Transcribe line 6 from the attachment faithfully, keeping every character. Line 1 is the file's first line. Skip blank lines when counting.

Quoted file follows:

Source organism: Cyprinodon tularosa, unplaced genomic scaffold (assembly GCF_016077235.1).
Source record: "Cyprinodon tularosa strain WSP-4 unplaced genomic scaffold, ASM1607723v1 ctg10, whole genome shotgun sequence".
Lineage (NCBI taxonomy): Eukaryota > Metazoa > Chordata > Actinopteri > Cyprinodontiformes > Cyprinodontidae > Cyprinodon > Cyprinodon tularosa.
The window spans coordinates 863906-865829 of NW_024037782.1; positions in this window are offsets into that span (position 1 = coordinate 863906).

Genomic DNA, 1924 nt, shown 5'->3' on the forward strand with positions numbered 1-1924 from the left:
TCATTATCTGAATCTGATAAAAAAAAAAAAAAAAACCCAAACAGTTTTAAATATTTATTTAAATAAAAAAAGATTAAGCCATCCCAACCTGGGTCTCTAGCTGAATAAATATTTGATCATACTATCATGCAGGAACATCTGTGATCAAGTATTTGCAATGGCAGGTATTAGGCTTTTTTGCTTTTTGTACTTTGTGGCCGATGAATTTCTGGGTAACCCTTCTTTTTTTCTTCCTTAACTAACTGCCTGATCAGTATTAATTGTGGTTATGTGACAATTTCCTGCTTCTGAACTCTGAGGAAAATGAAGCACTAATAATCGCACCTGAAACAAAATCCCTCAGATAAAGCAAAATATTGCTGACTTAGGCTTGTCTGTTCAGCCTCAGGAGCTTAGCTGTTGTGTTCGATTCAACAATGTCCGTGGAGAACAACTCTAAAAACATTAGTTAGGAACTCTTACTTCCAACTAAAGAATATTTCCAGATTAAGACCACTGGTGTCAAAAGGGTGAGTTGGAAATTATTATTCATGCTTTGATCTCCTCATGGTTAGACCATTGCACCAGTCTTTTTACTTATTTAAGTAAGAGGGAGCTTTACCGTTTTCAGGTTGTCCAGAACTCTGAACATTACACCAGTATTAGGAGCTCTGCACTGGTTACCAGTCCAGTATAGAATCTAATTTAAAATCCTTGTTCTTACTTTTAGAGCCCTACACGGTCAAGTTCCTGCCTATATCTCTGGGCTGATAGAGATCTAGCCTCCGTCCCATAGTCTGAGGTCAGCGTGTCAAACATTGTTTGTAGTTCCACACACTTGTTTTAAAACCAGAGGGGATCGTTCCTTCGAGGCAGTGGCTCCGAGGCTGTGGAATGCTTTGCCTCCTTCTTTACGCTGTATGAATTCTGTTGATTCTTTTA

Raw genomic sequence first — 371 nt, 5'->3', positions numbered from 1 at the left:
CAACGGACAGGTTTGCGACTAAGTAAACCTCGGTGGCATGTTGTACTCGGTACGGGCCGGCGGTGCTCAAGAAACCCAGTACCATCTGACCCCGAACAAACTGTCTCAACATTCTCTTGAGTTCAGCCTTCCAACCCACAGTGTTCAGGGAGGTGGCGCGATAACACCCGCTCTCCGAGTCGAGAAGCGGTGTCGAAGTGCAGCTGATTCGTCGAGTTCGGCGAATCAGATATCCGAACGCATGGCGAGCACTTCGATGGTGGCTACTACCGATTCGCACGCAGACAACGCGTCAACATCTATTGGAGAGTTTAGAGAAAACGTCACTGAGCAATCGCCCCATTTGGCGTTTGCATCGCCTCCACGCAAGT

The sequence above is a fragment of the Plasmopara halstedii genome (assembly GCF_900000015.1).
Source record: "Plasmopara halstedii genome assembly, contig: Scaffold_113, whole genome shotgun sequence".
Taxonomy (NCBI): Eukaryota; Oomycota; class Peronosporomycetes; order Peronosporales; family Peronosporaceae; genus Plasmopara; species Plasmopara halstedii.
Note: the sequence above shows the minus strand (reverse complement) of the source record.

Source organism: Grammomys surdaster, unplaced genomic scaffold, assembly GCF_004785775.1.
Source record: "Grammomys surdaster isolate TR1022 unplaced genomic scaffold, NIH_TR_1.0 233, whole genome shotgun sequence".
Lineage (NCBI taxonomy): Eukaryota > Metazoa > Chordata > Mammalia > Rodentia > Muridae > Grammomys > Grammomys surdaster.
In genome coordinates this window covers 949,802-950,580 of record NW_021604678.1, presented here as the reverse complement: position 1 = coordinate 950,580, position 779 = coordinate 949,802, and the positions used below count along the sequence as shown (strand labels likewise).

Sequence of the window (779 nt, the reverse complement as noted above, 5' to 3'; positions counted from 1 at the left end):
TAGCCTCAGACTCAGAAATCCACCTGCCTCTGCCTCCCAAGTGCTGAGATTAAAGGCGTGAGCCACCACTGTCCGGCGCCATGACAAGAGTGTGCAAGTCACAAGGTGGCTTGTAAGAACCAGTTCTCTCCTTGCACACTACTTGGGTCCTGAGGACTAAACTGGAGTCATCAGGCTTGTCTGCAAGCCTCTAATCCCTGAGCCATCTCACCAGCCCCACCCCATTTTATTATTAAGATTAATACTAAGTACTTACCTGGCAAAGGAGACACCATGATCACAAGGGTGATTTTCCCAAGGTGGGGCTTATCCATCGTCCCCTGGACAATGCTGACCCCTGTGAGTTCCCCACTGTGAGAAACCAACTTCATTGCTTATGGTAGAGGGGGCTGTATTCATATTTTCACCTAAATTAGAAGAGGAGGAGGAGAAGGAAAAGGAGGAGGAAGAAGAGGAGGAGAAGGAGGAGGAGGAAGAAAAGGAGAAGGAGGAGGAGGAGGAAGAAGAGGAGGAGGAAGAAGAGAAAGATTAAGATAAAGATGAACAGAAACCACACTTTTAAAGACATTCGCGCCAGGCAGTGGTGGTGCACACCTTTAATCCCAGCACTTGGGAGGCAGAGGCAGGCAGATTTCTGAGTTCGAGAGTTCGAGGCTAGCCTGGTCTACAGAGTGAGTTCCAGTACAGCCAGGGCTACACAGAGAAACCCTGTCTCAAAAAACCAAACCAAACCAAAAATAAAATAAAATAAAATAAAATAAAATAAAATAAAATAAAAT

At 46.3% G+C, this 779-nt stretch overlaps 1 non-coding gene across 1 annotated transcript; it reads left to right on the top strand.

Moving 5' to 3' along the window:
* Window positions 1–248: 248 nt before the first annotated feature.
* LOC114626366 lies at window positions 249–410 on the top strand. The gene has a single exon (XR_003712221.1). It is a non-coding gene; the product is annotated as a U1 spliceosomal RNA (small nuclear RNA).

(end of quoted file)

TCATTATCTGAATCTGATAAAAAAAAAAAAAAAAACCCAAACAGTTTTAAATATTTATTTAAATAAAAAAAGATTAAGCCATCCCAACCTGGGTCTCTAGCTGAATAAATATTTGATCATACTATCATGCAGGAACATCTGTGATCAAGTATTTGCAATGGCAGGTATTAGGCTTTTTTGCTTTTTGTACTTTGTGGCCGATGAATTTCTGGGTAACCCTTCTTTTTTTCTTCCTTAACTAACTGCCTGATCAGTATTAATTGTGGTTATGTGACAATTTCCTGCTTCTGAACTCTGAGGAAAATGAAGCACTAATAATCGCACCTGAAACAAAATCCCTCAGATAAAGCAAAATATTGCTGACTTAGGCTTGTCTGTTCAGCCTCAGGAGCTTAGCTGTTGTGTTCGATTCAACAATGTCCGTGGAGAACAACTCTAAAAACATTAGTTAGGAACTCTTACTTCCAACTAAAGAATATTTCCAGATTAAGACCACTGGTGTCAAAAGGGTGAGTTGGAAATTATTATTCATGCTTTGATCTCCTCATGGTTAGACCATTGCACCAGTCTTTTTACTTATTTAAGTAAGAGGGAGCTTTACCGTTTTCAGGTTGTCCAGAACTCTGAACATTACACCAGTATTAGGAGCTCTGCACTGGTTACCAGTCCAGTATAGAATCTAATTTAAAATCCTTGTTCTTACTTTTAGAGCCCTACACGGTCAAGTTCCTGCCTATATCTCTGGGCTGATAGAGATCTAGCCTCCGTCCCATAGTCTGAGGTCAGCGTGTCAAACATTGTTTGTAGTTCCACACACTTGTTTTAAAACCAGAGGGGATCGTTCCTTCGAGGCAGTGGCTCCGAGGCTGTGGAATGCTTTGCCTCCTTCTTTACGCTGTATGAATTCTGTTGATTCTTTTA